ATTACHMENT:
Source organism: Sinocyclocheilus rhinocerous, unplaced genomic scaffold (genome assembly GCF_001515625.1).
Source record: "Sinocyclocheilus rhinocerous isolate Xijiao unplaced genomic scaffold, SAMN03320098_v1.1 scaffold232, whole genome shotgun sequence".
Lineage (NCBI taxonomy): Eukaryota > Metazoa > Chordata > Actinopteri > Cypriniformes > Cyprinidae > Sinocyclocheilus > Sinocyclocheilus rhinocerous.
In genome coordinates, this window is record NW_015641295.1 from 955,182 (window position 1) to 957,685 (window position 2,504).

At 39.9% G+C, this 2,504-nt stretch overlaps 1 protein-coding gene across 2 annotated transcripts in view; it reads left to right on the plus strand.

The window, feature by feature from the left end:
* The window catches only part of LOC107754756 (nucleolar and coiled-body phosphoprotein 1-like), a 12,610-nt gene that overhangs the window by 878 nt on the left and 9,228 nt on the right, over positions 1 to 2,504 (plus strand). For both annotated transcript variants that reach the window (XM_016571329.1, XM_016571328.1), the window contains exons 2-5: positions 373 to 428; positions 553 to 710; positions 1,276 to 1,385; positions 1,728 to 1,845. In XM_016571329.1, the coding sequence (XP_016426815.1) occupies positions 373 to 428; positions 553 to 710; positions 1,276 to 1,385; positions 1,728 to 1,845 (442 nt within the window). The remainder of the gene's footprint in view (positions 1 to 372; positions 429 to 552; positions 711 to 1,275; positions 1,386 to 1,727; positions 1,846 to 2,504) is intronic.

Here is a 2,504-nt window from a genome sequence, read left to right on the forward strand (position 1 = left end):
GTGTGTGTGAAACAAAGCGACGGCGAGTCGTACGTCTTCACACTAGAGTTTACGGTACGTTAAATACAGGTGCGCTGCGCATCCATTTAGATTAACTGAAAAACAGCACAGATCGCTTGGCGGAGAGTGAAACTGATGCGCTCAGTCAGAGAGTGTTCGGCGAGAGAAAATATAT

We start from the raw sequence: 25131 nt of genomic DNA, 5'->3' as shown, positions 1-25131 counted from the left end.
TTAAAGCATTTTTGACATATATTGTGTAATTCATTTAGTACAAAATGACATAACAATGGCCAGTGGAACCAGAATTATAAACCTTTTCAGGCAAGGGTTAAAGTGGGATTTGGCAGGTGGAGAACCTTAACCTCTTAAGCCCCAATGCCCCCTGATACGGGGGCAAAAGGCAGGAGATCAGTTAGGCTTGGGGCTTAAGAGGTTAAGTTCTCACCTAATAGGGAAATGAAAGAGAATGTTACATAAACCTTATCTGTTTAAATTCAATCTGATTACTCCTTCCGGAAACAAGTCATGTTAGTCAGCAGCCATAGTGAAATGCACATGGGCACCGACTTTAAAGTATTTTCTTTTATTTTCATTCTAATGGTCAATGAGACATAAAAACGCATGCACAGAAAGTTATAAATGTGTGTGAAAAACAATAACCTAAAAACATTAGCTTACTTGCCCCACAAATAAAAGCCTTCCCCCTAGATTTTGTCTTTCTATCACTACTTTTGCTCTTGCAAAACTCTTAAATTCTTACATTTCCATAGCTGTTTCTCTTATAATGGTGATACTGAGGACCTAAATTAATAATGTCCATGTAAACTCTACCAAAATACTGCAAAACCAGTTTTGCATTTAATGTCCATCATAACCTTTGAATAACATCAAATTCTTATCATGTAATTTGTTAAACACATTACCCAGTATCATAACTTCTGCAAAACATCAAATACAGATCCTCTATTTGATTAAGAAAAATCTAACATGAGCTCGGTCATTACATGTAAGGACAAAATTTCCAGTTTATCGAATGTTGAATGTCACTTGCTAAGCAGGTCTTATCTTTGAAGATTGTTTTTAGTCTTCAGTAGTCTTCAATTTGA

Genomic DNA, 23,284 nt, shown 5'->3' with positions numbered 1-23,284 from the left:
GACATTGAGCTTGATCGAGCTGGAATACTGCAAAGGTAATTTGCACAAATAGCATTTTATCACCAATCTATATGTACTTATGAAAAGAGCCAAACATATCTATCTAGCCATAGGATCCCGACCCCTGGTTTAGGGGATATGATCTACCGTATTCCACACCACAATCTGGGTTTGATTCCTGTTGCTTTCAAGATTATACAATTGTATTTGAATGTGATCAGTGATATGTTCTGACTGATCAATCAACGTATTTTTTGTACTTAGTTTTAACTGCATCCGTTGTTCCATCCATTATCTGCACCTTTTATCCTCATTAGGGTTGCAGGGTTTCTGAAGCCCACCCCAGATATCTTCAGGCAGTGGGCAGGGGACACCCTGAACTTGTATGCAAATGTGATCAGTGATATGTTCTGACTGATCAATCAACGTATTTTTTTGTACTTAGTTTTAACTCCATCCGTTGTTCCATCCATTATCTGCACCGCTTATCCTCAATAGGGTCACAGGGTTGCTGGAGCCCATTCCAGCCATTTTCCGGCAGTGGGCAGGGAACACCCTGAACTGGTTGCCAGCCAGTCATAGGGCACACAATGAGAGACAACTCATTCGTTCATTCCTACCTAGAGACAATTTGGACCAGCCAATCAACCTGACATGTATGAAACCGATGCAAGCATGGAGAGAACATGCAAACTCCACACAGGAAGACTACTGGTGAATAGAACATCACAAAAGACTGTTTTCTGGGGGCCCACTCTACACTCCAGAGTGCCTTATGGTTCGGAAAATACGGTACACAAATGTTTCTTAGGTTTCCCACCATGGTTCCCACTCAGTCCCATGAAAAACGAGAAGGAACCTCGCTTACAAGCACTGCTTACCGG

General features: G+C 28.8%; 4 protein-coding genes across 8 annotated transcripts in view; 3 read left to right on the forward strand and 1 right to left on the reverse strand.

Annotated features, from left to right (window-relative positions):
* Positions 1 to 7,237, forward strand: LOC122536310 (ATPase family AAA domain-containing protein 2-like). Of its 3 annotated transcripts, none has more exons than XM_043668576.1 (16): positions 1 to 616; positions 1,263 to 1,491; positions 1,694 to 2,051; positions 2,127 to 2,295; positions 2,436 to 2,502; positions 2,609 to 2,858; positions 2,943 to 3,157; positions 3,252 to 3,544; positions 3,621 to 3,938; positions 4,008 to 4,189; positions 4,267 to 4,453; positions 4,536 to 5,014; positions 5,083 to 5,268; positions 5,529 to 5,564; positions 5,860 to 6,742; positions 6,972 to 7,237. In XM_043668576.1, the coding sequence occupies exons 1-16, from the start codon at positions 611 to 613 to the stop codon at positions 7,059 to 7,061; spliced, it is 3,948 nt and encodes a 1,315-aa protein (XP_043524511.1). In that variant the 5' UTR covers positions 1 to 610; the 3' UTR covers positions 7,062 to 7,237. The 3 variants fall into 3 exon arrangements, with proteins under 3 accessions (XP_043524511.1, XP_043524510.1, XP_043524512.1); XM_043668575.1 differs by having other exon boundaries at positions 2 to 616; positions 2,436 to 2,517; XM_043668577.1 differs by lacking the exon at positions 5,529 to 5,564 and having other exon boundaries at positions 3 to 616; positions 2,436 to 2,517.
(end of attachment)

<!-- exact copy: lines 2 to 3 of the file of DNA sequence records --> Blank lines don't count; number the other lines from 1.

Source record: "Sinocyclocheilus rhinocerous isolate Xijiao unplaced genomic scaffold, SAMN03320098_v1.1 scaffold232, whole genome shotgun sequence".
Lineage (NCBI taxonomy): Eukaryota > Metazoa > Chordata > Actinopteri > Cypriniformes > Cyprinidae > Sinocyclocheilus > Sinocyclocheilus rhinocerous.